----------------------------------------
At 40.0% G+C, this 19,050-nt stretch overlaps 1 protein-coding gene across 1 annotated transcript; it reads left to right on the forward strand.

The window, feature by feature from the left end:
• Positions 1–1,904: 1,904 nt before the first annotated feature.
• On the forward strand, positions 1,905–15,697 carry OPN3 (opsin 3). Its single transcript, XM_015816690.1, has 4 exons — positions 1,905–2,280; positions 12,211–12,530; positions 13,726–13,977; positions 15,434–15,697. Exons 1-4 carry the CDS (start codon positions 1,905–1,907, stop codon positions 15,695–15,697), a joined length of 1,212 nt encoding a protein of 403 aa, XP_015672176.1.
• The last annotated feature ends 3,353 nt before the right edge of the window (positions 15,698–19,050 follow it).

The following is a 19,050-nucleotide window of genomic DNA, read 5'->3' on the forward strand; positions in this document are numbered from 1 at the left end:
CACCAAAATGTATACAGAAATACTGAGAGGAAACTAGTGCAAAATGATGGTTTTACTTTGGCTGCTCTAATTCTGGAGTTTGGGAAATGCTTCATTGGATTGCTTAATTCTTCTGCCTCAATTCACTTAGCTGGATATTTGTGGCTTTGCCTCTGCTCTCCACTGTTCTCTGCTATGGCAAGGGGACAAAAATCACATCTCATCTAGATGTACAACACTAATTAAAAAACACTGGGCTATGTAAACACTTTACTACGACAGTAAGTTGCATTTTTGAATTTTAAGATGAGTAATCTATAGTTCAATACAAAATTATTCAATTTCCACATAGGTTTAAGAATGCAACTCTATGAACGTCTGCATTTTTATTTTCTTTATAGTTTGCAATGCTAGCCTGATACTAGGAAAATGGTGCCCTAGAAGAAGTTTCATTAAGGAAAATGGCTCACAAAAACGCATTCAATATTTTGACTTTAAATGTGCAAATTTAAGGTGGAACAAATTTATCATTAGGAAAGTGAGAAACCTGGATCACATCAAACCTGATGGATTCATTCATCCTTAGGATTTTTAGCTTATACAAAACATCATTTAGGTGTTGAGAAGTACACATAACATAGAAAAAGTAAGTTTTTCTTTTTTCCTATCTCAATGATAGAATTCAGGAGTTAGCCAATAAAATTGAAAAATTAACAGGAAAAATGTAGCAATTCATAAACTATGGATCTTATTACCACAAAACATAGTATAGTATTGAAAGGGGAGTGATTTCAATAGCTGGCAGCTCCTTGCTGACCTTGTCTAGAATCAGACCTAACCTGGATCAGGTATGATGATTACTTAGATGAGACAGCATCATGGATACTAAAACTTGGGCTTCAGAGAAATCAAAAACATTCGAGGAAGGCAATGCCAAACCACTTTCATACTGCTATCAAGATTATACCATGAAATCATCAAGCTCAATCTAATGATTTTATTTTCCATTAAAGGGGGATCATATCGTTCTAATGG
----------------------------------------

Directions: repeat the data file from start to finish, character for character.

At 40.0% G+C, this 19,050-nt stretch overlaps 1 protein-coding gene across 1 annotated transcript; it reads left to right on the forward strand.

The window, feature by feature from the left end:
• Positions 1–1,904: 1,904 nt before the first annotated feature.
• On the forward strand, positions 1,905–15,697 carry OPN3 (opsin 3). Its single transcript, XM_015816690.1, has 4 exons — positions 1,905–2,280; positions 12,211–12,530; positions 13,726–13,977; positions 15,434–15,697. Exons 1-4 carry the CDS (start codon positions 1,905–1,907, stop codon positions 15,695–15,697), a joined length of 1,212 nt encoding a protein of 403 aa, XP_015672176.1.
• The last annotated feature ends 3,353 nt before the right edge of the window (positions 15,698–19,050 follow it).

The following is a 19,050-nucleotide window of genomic DNA, read 5'->3' on the forward strand; positions in this document are numbered from 1 at the left end:
CACCAAAATGTATACAGAAATACTGAGAGGAAACTAGTGCAAAATGATGGTTTTACTTTGGCTGCTCTAATTCTGGAGTTTGGGAAATGCTTCATTGGATTGCTTAATTCTTCTGCCTCAATTCACTTAGCTGGATATTTGTGGCTTTGCCTCTGCTCTCCACTGTTCTCTGCTATGGCAAGGGGACAAAAATCACATCTCATCTAGATGTACAACACTAATTAAAAAACACTGGGCTATGTAAACACTTTACTACGACAGTAAGTTGCATTTTTGAATTTTAAGATGAGTAATCTATAGTTCAATACAAAATTATTCAATTTCCACATAGGTTTAAGAATGCAACTCTATGAACGTCTGCATTTTTATTTTCTTTATAGTTTGCAATGCTAGCCTGATACTAGGAAAATGGTGCCCTAGAAGAAGTTTCATTAAGGAAAATGGCTCACAAAAACGCATTCAATATTTTGACTTTAAATGTGCAAATTTAAGGTGGAACAAATTTATCATTAGGAAAGTGAGAAACCTGGATCACATCAAACCTGATGGATTCATTCATCCTTAGGATTTTTAGCTTATACAAAACATCATTTAGGTGTTGAGAAGTACACATAACATAGAAAAAGTAAGTTTTTCTTTTTTCCTATCTCAATGATAGAATTCAGGAGTTAGCCAATAAAATTGAAAAATTAACAGGAAAAATGTAGCAATTCATAAACTATGGATCTTATTACCACAAAACATAGTATAGTATTGAAAGGGGAGTGATTTCAATAGCTGGCAGCTCCTTGCTGACCTTGTCTAGAATCAGACCTAACCTGGATCAGGTATGATGATTACTTAGATGAGACAGCATCATGGATACTAAAACTTGGGCTTCAGAGAAATCAAAAACATTCGAGGAAGGCAATGCCAAACCACTTTCATACTGCTATCAAGATTATACCATGAAATCATCAAGCTCAATCTAATGATTTTATTTTCCATTAAAGGGGGATCATATCGTTCTAATGG